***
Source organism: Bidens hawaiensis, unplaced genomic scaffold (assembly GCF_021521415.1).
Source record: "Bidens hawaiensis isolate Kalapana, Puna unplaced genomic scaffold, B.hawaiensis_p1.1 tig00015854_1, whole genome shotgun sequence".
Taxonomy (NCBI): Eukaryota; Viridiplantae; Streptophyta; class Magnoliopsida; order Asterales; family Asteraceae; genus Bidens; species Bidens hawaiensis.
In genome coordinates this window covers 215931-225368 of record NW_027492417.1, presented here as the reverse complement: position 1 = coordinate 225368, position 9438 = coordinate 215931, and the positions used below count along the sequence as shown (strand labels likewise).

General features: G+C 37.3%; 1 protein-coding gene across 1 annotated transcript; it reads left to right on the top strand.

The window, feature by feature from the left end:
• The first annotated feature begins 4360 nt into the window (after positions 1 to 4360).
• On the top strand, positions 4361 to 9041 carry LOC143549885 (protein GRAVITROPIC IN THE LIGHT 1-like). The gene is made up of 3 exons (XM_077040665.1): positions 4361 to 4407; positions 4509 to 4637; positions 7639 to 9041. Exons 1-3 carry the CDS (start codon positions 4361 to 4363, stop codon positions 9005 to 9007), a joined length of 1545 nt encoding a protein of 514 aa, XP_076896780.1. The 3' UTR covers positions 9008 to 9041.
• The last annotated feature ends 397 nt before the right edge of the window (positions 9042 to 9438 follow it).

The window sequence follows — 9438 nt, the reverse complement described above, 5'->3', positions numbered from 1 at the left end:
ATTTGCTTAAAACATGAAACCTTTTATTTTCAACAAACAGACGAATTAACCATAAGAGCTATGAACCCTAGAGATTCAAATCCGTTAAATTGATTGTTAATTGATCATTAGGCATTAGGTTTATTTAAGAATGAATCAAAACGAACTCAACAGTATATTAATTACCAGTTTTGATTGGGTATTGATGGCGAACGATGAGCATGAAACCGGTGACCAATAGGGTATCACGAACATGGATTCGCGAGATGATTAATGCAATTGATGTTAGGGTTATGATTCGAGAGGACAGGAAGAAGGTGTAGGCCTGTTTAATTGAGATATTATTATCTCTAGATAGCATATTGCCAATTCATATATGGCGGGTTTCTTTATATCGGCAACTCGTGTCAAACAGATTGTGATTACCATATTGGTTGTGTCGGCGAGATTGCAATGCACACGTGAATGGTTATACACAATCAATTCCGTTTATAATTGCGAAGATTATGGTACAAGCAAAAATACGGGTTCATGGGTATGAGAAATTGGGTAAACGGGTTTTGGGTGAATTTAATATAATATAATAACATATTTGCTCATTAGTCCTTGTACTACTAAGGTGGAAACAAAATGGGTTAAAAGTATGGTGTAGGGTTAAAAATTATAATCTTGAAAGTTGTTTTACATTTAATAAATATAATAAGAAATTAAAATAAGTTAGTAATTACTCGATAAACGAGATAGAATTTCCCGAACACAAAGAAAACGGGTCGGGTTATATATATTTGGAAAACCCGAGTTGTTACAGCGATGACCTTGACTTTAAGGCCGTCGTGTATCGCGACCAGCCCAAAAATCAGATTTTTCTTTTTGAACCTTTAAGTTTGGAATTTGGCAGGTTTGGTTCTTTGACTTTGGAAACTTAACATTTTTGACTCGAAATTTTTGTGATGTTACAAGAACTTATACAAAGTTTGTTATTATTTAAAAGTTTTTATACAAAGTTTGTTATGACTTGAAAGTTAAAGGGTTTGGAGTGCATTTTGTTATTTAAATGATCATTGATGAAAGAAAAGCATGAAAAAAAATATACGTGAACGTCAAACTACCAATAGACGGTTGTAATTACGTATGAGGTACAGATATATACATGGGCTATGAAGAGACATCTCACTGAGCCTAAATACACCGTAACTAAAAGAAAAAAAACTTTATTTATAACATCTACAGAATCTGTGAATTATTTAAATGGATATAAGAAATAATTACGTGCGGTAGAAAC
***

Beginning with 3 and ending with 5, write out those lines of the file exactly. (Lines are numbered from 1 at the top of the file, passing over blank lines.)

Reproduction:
Taxonomy (NCBI): Eukaryota; Viridiplantae; Streptophyta; class Magnoliopsida; order Asterales; family Asteraceae; genus Bidens; species Bidens hawaiensis.
In genome coordinates this window covers 215931-225368 of record NW_027492417.1, presented here as the reverse complement: position 1 = coordinate 225368, position 9438 = coordinate 215931, and the positions used below count along the sequence as shown (strand labels likewise).

General features: G+C 37.3%; 1 protein-coding gene across 1 annotated transcript; it reads left to right on the top strand.